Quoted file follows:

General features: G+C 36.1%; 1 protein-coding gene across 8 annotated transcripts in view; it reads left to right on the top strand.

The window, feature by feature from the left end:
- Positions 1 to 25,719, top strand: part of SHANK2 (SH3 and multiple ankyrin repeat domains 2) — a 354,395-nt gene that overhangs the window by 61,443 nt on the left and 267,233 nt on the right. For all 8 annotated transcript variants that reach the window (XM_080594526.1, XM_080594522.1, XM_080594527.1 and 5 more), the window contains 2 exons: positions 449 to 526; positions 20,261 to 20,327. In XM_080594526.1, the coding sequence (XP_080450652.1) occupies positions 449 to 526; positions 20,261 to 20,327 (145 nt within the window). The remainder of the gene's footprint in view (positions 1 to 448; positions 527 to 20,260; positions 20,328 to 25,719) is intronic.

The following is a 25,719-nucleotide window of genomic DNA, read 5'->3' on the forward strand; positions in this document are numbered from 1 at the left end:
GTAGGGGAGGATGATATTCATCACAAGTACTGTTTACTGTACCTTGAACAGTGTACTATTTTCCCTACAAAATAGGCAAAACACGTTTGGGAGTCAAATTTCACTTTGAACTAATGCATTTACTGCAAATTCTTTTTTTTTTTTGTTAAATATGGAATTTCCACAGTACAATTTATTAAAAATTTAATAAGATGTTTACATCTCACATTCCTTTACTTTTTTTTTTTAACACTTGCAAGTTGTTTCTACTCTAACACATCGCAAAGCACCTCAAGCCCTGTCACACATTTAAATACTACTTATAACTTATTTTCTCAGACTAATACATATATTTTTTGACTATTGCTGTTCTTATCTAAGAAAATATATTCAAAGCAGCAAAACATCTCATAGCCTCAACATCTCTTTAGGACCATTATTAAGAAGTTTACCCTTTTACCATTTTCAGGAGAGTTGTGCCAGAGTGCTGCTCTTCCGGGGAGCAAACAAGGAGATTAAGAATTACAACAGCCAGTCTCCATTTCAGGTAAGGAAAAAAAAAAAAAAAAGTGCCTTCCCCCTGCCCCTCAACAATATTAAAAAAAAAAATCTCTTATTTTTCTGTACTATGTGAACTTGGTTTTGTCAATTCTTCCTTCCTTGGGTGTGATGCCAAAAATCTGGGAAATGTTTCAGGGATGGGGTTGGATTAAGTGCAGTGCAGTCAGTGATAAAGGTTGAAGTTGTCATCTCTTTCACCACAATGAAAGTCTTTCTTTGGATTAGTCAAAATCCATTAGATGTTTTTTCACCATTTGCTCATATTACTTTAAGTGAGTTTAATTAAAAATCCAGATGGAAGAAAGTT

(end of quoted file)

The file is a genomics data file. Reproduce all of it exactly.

General features: G+C 36.1%; 1 protein-coding gene across 8 annotated transcripts in view; it reads left to right on the top strand.

The window, feature by feature from the left end:
- Positions 1 to 25,719, top strand: part of SHANK2 (SH3 and multiple ankyrin repeat domains 2) — a 354,395-nt gene that overhangs the window by 61,443 nt on the left and 267,233 nt on the right. For all 8 annotated transcript variants that reach the window (XM_080594526.1, XM_080594522.1, XM_080594527.1 and 5 more), the window contains 2 exons: positions 449 to 526; positions 20,261 to 20,327. In XM_080594526.1, the coding sequence (XP_080450652.1) occupies positions 449 to 526; positions 20,261 to 20,327 (145 nt within the window). The remainder of the gene's footprint in view (positions 1 to 448; positions 527 to 20,260; positions 20,328 to 25,719) is intronic.

The following is a 25,719-nucleotide window of genomic DNA, read 5'->3' on the forward strand; positions in this document are numbered from 1 at the left end:
GTAGGGGAGGATGATATTCATCACAAGTACTGTTTACTGTACCTTGAACAGTGTACTATTTTCCCTACAAAATAGGCAAAACACGTTTGGGAGTCAAATTTCACTTTGAACTAATGCATTTACTGCAAATTCTTTTTTTTTTTTGTTAAATATGGAATTTCCACAGTACAATTTATTAAAAATTTAATAAGATGTTTACATCTCACATTCCTTTACTTTTTTTTTTTAACACTTGCAAGTTGTTTCTACTCTAACACATCGCAAAGCACCTCAAGCCCTGTCACACATTTAAATACTACTTATAACTTATTTTCTCAGACTAATACATATATTTTTTGACTATTGCTGTTCTTATCTAAGAAAATATATTCAAAGCAGCAAAACATCTCATAGCCTCAACATCTCTTTAGGACCATTATTAAGAAGTTTACCCTTTTACCATTTTCAGGAGAGTTGTGCCAGAGTGCTGCTCTTCCGGGGAGCAAACAAGGAGATTAAGAATTACAACAGCCAGTCTCCATTTCAGGTAAGGAAAAAAAAAAAAAAAAGTGCCTTCCCCCTGCCCCTCAACAATATTAAAAAAAAAAATCTCTTATTTTTCTGTACTATGTGAACTTGGTTTTGTCAATTCTTCCTTCCTTGGGTGTGATGCCAAAAATCTGGGAAATGTTTCAGGGATGGGGTTGGATTAAGTGCAGTGCAGTCAGTGATAAAGGTTGAAGTTGTCATCTCTTTCACCACAATGAAAGTCTTTCTTTGGATTAGTCAAAATCCATTAGATGTTTTTTCACCATTTGCTCATATTACTTTAAGTGAGTTTAATTAAAAATCCAGATGGAAGAAAGTT